I finally bought the full printed skirt from the Goop x Lilly Pulitzer collaboration. I have been wanted to procure this one for awhile, but resigned myself that it would have to come from the secondary market once it disappeared from the Goop online store around this time last year and did not show up in the last two Lilly Pulitzer After Party Sales.
I found this skirt NWT in my size via Mercari. The first time I found it in my size and not a 00, I jumped to purchase it. I cannot wait to wear it next spring, Carolina Herrera-style, with a crisp white button down.
Again, I have not been keeping up with the Shopping Moratorium series. Rather than the reason being that I have nothing to report back, I have gone through some weight gain lately (water weight?) and literally nothing fits.
I bought two Brooks Brothers dresses, each in several sizes (the discrepancy between the classic label and Red Fleece is real). While the sequin number fit, it was not flattering on my tall frame. Conversely, I was dying for the jacquard tartan frock to zip, alas it did not. C’est tragique.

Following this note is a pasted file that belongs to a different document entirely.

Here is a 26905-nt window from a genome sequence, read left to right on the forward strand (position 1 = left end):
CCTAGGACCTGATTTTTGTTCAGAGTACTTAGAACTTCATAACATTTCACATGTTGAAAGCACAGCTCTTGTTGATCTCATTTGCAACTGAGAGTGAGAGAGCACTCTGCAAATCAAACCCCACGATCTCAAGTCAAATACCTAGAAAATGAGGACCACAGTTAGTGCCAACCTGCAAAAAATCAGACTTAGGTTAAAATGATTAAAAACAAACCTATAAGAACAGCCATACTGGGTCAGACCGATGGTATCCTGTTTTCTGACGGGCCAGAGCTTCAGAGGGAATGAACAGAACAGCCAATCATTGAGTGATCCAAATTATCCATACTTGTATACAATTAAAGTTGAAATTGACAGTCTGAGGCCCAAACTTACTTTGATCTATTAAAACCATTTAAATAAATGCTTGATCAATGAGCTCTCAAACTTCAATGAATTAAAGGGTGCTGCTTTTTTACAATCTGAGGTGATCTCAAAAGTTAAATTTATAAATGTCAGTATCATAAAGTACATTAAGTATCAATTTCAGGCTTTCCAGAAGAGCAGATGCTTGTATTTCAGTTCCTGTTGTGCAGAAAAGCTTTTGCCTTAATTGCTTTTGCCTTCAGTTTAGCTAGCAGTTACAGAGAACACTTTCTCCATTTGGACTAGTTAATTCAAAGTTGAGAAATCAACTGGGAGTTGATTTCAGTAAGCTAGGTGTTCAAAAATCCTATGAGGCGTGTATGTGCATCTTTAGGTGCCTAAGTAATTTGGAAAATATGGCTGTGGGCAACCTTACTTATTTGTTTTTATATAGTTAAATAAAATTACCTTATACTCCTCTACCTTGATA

I haven’t been keeping up with the Shopping Moratorium series. That is primarily because I have nothing to report back and though it feels so great to say that, it also feels like I have nothing to confess.
I broke my streak last Thursday. I bought one dress in three colors and in two sizes each. They are for an upcoming meeting, and potentially an upcoming job. My appearance is the last thing I want to worry when my professional skills are up for appraisal; for this reason I stopped wearing button ups tucked in to pants circa 2012. I want and need something that I can zip up and not worry about becoming untucked and appearing sloppy.
I am particularly proud of the restraint that I exercised during the Ralph Lauren additional 40 percent off clearance. Cut to me purchasing two one hundred percent cashmere sweaters for one hundred dollars a piece. Keep in mind that these are were both originally four hundred dollars each. I am amped for autumn and if these shades of red and goldenrod do not scream “pair me with a pumpkin spice latte,” then I don’t know what.
My husband and I – mostly I – have been in hot pursuit of finding new accent pillows for our living room. We just installed new art in the living room and along with earth tones, the major color in the piece is blue. With that we are taking advantage of the redesign, albeit as minimal as it is, to change the color story in our living room.
I obsessed about this dress last summer. Tragically, I missed out of purchasing it. By a miracle, I found that nearly an entire size run was restocked nearly a year later. I went up my normal size as this brand runs small, as many contemporary brands tend to do, and I think the frock would be flattering in a slightly larger fit.